New Zealand shares rallied as Tourism Holdings hit a record and Auckland Airport gained on its first-half earnings.
The S&P/NZX50 Index rose 61.98 points, or 0.8 per cent, to 8,125.31. Within the index, 23 stocks rose, 14 were unchanged and 13 fell. Turnover was $98 million.
Tourism Holdings led the index, up 6.5 per cent to a record $6.09. It has formed a joint venture with Thor Industries, the world's largest manufacturer of the vehicles, to develop a single platform to connect a wide range of services in the growing market for RVs.
Auckland-based Tourism Holdings will contribute assets and cash worth an estimated US$46.9 million ($63.2m) to the Cincinnati, Ohio-based TH2connect LLC joint venture, while Elkhart, Indiana-based Thor will contribute US$47m in cash. The business is expected to lose money in the first two years of operation as it focuses on growing customer numbers.
"Digitisation of some of their services was always seen as something of huge potential, but the fact they've brought in an expert and joint venture model is being applauded by the market," said Greg Easton, investment adviser at Craigs Investment Partners.
Auckland Airport gained 2.8 per cent to $6.46. The company, which is New Zealand's biggest listed company by market value, posted a 17 per cent gain in first-half profit to $165.9m and said its strong performance gave it the confidence to tighten the range of its full-year guidance for underlying earnings. Full-year underlying profit will be in a range of $250m to $257m, a narrower range than the $248m-to-$257m estimate it gave at the time of its 2017 results.
Fletcher Building rose 0.6 per cent to $7. Today's gain means the stock has dropped 9.9 per cent in the three sessions it has traded this week, after the company took a further $486m provision for project losses at its B+I unit and said 14 of the unit's 73 projects, worth $2.3 billion, are loss-making or 'on watch'.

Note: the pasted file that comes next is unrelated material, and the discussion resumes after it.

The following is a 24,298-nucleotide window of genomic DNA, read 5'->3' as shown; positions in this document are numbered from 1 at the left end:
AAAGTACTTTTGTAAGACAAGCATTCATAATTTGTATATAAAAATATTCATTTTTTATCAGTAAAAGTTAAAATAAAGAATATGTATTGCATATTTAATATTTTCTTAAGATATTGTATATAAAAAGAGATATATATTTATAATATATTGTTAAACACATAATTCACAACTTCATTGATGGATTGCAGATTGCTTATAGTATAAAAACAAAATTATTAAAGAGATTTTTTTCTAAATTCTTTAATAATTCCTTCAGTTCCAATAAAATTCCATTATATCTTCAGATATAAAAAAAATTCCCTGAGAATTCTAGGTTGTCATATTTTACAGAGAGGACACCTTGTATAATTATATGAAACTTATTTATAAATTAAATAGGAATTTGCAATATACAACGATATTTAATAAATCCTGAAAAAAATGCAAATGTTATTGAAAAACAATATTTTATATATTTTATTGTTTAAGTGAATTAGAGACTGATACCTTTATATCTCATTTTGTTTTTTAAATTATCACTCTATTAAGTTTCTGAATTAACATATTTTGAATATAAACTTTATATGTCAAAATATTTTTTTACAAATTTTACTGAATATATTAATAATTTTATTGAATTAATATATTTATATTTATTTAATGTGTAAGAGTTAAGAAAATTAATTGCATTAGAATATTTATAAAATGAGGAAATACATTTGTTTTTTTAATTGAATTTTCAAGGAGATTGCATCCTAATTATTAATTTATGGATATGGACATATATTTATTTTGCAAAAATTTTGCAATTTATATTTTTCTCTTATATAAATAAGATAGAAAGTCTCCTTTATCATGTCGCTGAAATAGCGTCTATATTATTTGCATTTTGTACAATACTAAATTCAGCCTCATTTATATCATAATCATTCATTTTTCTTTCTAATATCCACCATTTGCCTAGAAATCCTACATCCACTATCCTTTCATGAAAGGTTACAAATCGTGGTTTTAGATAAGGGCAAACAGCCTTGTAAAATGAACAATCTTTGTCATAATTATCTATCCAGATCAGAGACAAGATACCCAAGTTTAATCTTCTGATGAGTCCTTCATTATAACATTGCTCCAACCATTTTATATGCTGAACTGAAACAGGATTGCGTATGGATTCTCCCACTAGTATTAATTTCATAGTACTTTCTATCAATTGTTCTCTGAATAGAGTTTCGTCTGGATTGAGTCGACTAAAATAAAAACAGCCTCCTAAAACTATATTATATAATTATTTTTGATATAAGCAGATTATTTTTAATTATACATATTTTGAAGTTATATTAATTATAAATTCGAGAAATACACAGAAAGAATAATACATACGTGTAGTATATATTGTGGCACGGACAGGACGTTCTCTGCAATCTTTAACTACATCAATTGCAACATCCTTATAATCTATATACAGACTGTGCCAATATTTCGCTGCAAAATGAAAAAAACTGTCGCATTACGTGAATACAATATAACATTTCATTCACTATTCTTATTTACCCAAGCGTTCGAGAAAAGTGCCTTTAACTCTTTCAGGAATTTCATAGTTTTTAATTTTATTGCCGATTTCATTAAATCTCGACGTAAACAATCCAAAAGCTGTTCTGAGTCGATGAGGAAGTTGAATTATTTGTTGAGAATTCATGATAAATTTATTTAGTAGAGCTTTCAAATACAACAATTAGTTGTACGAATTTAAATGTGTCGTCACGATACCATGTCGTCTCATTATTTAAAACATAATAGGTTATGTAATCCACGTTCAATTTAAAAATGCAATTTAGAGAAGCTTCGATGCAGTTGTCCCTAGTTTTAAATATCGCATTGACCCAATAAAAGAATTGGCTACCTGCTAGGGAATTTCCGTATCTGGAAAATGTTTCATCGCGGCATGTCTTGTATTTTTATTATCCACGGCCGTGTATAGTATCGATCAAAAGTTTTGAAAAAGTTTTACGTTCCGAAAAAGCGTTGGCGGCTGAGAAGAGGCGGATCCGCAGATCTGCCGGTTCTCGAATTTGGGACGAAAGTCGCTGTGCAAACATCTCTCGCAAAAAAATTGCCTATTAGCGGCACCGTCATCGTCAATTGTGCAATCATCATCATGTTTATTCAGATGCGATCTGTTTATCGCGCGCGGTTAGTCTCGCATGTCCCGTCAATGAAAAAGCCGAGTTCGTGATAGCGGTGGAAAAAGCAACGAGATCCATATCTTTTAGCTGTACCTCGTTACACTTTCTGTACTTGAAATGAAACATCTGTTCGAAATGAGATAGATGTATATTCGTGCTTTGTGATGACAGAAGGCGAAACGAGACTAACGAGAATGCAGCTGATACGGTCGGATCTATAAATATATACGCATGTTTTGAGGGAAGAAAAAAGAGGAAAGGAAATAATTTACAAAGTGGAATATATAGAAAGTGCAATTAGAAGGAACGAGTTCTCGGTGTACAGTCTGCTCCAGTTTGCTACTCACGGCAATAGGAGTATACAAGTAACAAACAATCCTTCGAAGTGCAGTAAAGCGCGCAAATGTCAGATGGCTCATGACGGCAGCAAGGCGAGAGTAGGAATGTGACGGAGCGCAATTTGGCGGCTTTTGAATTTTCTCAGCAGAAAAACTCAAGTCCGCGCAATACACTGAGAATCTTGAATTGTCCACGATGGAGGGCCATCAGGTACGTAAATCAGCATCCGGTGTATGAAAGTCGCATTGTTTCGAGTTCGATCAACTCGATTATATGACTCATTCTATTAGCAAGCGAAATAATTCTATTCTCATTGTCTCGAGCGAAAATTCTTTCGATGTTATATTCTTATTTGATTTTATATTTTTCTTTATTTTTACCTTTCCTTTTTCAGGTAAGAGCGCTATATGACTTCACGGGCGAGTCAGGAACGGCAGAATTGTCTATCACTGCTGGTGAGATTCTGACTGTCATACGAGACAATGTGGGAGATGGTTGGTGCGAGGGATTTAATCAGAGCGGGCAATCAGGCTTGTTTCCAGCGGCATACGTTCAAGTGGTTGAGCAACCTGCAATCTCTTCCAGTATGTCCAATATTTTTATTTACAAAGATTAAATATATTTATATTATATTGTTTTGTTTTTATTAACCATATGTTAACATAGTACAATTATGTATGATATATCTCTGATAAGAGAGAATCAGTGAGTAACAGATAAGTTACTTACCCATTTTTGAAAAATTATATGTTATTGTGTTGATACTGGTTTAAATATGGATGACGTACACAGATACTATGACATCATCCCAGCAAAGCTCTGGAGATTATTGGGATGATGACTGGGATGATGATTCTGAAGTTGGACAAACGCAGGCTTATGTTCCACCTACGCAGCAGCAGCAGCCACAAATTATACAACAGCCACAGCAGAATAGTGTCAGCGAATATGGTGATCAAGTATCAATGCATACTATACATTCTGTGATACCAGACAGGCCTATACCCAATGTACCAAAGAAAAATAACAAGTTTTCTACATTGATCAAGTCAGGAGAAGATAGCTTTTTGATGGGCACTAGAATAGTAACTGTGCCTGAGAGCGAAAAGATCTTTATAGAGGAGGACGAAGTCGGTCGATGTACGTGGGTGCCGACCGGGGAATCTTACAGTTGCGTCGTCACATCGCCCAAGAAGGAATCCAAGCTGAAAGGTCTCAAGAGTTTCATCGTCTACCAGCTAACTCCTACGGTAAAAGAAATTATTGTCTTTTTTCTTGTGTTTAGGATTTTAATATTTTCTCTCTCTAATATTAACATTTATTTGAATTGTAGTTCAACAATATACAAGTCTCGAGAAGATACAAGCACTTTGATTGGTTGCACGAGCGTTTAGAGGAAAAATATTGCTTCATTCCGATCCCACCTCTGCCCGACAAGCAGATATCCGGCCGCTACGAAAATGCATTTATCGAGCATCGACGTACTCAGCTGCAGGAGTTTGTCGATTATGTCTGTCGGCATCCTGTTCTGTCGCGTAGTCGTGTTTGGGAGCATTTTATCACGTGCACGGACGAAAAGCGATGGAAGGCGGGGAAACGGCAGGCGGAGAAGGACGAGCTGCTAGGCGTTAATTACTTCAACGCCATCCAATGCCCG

"It has fallen about equal to the scale of the losses being announced, which suggests the market had priced in absolutely no value for the building + interiors unit, it's just taken the losses at face value," Easton said.
"The rest of the business had been pretty much fine. Perhaps not performing optimally, because of so much attention and energy being applied to B+I. Those distractions probably led to the other units floundering along in amazing conditions where they could have been absolutely smoking it."
Ebos Group was the worst performer, down 1.1 per cent to $17.30, with Summerset Group falling 1.1 per cent to $5.62 and Genesis Energy down 0.9 per cent to $2.33.
Outside the benchmark index, Hallensteins Glassons jumped 10.5 per cent to $4.75. Its first-half profit rose about 63 per cent to between $14.75m to $15.25m on a strong rise in sales and improving gross margin. In December the company said it expected net profit to rise by more than 50 per cent as it sold more clothing at full price and reduced its levels of promotions and discounts.
"Margins being up is really surprising, bucking the trend of traditional retailers," Easton said. "The new management and governance team are putting on a really confident face and delivering."